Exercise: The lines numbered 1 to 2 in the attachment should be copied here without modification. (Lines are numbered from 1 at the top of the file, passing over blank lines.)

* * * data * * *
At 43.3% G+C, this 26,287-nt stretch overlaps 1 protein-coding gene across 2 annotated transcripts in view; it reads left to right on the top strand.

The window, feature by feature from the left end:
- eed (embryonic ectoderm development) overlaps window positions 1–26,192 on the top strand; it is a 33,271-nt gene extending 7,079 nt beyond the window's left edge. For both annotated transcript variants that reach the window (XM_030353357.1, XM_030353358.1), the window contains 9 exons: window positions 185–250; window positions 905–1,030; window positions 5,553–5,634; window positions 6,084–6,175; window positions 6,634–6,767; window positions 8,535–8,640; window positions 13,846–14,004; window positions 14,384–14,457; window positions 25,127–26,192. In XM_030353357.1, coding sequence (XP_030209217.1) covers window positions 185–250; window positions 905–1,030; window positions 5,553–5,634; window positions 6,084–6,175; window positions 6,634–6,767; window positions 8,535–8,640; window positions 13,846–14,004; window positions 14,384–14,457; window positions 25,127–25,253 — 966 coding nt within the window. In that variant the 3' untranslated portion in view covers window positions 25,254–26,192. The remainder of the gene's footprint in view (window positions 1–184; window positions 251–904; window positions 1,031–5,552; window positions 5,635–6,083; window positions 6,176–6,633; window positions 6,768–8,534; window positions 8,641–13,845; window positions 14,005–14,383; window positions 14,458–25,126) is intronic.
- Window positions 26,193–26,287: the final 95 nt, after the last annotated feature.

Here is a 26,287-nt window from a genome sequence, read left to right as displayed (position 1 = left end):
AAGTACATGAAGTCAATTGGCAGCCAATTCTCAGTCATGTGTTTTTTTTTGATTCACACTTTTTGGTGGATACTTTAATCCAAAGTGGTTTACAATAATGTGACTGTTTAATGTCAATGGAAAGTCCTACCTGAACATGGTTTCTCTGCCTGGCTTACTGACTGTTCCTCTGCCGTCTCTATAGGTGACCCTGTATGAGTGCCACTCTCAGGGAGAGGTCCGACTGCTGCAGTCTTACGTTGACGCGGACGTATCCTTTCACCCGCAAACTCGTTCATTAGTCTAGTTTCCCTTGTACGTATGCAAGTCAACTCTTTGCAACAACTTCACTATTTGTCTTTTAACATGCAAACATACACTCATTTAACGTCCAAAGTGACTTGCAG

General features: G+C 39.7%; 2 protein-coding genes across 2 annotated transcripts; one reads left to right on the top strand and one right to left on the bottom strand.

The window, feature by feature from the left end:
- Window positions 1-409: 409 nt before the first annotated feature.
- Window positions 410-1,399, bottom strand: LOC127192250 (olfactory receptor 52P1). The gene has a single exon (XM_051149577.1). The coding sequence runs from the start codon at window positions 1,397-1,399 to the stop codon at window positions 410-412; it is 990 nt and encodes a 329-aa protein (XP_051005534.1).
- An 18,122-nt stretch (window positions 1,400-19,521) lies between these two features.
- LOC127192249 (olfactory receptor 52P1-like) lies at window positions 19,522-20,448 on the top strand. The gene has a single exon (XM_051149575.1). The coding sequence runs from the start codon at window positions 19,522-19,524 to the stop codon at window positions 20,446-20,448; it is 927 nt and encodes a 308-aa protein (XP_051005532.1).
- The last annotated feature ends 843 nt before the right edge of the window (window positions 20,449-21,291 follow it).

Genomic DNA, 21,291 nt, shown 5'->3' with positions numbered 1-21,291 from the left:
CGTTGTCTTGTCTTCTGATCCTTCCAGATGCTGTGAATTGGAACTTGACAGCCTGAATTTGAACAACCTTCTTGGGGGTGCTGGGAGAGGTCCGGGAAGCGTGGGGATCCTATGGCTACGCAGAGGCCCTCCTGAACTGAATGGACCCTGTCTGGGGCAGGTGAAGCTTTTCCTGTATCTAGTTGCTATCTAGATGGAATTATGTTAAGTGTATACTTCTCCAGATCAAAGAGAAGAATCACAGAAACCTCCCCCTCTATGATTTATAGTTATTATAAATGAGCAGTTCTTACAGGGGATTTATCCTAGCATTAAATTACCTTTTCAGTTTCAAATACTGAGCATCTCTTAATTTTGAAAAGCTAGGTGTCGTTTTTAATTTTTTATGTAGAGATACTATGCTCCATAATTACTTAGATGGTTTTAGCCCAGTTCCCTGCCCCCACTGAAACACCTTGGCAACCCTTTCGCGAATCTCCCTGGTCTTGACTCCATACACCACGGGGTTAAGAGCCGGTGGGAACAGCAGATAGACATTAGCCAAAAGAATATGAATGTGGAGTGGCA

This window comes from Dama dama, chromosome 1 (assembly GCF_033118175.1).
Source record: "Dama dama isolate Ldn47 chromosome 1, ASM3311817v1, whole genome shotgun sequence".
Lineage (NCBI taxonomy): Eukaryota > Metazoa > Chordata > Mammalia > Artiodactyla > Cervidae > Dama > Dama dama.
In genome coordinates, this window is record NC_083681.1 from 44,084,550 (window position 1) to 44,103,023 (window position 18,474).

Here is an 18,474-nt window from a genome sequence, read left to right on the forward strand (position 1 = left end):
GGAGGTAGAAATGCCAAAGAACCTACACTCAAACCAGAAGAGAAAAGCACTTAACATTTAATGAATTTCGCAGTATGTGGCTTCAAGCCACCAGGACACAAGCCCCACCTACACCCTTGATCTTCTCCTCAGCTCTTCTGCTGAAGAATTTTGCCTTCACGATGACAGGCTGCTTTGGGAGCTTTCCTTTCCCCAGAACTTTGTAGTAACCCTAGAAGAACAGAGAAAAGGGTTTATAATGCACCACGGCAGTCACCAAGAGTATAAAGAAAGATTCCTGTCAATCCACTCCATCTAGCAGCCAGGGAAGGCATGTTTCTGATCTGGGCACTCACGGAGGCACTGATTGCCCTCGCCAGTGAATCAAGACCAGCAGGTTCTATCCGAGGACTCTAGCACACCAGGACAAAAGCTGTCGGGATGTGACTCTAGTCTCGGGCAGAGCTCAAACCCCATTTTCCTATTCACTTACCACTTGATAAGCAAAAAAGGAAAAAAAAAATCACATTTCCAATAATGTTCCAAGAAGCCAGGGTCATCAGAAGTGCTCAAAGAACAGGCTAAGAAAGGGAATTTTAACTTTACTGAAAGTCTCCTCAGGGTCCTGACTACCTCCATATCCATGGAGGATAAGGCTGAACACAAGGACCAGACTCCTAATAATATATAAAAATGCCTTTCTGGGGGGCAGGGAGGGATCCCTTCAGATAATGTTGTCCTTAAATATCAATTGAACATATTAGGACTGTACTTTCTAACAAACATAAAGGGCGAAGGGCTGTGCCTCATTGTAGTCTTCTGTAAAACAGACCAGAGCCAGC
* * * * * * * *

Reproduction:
At 43.3% G+C, this 26,287-nt stretch overlaps 1 protein-coding gene across 2 annotated transcripts in view; it reads left to right on the top strand.

The window, feature by feature from the left end: